Thursday, August 30, 2007

The First Step in the Hierarchy- Can I Get In?

This is part 2 of a 6 part discussion on the Hierarchy of Student Decision-Making

The first issue Can I Get In? is of course the most primary and pragmatic of the concerns. After all, if a student can’t gain acceptance to a school, all the other issues are moot. If they cannot be admitted they never have to worry at all about whether they can pay for it or if they will be able to graduate from the school. Not be admitted generally answers these questions by making them rather moot. Therefore, students put the most effort into choosing schools they believe they can gain entry into.

This does not mean they do not attempt to get into schools for which they know are long shots because if they do somehow get into a “selective college” they have still answered the question. In fact, if they are accepted into a school that was a “stretch” they feel better about their initial acceptance.

But they are also immediately thrown into an at-risk situation because they may believe they could be able to succeed and graduate, but the school may actually be less sure. Too many schools accept students who are marginal so they can assure they have the “right number” of students to start the year and revenue stream. These schools may partially delude themselves into believing they are providing a chance to the student but too very often the acceptance is to meet less altruistic goals. Keep in mind that colleges build what they believe may be the annual attrition percentage into the budget. If it is planned for then that is an “acceptable attrition number”. It may not be as acceptable to the students who either fail or decide that this college was not for them. But let’s keep in mind the budgetary needs of the school even if they could not be compatible with the financial condition of a marginal student.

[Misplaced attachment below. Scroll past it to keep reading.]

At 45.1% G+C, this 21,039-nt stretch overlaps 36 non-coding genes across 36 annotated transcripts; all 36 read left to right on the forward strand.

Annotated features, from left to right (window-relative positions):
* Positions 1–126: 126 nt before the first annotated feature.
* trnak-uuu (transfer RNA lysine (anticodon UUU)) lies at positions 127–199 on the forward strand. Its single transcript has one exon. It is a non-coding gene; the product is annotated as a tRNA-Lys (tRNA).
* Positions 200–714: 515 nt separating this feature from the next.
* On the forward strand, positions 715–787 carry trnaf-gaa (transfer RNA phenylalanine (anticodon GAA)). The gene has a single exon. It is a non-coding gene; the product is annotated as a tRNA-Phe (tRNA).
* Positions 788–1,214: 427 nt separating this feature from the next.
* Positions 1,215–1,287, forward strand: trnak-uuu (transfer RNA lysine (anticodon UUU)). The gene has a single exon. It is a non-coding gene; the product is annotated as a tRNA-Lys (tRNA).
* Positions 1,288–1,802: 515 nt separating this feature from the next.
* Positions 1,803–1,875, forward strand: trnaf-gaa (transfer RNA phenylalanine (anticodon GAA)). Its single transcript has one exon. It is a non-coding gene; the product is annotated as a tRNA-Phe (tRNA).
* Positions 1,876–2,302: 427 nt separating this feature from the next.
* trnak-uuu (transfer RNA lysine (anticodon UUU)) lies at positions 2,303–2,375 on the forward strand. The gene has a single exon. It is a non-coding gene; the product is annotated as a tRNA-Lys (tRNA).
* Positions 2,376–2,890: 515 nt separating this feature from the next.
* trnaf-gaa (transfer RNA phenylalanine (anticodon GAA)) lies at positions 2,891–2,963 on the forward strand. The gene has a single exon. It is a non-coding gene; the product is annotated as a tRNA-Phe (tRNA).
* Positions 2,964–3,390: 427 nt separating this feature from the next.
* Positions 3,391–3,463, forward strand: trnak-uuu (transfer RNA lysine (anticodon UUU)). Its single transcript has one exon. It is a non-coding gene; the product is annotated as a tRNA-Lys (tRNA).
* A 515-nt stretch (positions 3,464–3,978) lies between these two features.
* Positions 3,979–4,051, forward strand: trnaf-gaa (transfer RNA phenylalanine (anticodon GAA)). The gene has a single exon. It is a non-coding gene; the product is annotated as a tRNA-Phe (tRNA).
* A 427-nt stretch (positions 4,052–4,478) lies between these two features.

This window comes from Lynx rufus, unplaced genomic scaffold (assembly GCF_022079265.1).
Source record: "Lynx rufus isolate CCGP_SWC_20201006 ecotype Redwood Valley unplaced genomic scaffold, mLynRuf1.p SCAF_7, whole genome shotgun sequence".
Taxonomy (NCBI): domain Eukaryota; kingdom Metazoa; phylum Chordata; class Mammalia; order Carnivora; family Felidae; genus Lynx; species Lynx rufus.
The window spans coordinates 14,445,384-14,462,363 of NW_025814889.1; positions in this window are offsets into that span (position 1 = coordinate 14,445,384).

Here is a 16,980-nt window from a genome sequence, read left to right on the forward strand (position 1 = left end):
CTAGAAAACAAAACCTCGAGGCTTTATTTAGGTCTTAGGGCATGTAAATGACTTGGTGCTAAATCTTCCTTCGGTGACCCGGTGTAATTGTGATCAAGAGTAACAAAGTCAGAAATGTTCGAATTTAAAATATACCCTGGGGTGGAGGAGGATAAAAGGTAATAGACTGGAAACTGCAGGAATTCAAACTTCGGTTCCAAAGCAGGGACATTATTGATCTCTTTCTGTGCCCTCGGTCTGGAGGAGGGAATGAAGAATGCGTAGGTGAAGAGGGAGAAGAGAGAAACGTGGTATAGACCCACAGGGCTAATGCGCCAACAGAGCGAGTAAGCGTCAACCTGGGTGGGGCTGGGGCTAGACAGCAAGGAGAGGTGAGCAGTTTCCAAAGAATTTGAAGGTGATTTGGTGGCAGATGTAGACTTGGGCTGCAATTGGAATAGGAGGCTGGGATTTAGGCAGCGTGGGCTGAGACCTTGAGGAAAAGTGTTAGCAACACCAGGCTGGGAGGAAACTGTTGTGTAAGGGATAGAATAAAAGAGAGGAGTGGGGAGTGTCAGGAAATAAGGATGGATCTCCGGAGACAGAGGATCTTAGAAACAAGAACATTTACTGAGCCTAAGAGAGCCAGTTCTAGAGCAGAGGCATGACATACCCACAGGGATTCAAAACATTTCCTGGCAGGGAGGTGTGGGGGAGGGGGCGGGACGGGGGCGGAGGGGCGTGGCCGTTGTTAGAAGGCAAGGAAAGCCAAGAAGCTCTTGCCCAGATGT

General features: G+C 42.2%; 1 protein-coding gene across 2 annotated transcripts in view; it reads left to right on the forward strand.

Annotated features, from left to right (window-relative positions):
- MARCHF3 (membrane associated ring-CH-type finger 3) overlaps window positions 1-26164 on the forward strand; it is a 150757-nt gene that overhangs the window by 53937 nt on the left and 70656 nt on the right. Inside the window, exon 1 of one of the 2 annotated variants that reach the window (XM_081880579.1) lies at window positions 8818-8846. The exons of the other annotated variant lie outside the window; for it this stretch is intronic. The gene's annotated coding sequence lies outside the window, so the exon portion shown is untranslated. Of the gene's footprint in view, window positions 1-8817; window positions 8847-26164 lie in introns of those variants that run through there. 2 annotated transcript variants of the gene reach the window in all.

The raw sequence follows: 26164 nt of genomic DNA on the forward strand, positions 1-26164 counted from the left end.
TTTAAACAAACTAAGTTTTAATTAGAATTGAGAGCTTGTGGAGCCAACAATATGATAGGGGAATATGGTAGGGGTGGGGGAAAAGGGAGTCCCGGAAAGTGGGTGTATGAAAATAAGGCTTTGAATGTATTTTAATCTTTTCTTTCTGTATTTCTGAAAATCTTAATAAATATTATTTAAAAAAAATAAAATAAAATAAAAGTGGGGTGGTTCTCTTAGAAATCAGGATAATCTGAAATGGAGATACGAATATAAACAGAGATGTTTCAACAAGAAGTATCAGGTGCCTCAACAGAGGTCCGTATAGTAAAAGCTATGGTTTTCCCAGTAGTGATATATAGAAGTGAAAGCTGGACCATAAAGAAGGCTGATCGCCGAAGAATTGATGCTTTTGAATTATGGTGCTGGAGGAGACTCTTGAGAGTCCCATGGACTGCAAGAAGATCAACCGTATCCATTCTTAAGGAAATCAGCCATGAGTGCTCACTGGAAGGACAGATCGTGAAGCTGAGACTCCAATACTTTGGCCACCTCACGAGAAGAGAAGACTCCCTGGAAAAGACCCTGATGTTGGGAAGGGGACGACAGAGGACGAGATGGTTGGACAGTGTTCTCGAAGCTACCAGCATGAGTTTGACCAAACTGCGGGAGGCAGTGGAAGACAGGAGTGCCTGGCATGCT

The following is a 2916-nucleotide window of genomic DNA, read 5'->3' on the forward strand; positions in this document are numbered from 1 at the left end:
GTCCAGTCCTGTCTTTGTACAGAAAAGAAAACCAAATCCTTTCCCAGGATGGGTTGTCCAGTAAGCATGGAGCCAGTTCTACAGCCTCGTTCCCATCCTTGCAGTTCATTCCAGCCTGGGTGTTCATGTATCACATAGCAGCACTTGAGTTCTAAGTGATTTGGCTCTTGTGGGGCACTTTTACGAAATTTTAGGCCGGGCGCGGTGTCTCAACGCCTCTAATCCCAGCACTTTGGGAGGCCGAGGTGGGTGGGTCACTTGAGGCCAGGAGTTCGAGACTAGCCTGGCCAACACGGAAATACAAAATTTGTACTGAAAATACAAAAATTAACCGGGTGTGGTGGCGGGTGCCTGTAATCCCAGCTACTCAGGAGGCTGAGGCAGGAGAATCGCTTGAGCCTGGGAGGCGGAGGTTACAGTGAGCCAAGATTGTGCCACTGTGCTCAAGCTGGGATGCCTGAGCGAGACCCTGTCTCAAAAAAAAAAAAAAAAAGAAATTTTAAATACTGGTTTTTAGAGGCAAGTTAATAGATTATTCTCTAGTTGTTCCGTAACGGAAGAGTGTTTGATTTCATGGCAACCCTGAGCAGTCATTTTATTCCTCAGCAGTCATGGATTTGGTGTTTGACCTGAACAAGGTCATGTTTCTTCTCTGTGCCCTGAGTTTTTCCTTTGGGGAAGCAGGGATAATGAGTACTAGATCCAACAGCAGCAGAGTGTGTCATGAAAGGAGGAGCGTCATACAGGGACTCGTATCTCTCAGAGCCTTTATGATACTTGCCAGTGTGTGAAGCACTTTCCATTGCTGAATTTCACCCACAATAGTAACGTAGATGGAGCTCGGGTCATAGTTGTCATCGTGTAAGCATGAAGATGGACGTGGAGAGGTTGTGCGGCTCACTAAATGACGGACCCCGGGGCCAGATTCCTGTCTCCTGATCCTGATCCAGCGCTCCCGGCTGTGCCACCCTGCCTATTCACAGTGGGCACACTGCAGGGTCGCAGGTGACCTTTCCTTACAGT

As you might have guessed from the minor irony above, not only is selling the wrong school to the wrong student poor customer service, it is ethically challenged. Admitting students who really are marginal is neither fair to the students nor the school. Clearly the students who are accepted into the wrong school and drop out because of bad fit are cheated. The have wasted money, time and a more importantly, a large part of their self-confidence and emotional investment.

The school also loses. Sure, it loses money but it also is cheated out of its ability to fulfill a section of its mission. It has defaulted on its chance to improve on someone’s life and future. The college have lost the ability to make a difference in the future not just of a person but the society and culture.

So, perhaps schools should be certain that they use a variation of the primary question to assure they provide appropriate customer service to its clients, students and itself. That question that should be answered honestly.

  1. Should this student get in to begin with?

Is an enrollment that important? Should it be?

Keep in mind that a rather steady and strongly correct argument I have been making is that retention has power. Retain more students and the admission numbers can actually become less important. Retention reduces the need to replace drops which is a major factor in the admission’s quota. Simply put, if admissions does not have to replace as many emptied slots, they and the school will have fewer students required to come in.

For the beginning installment of Hierarchy of Student Decision-Making clck here

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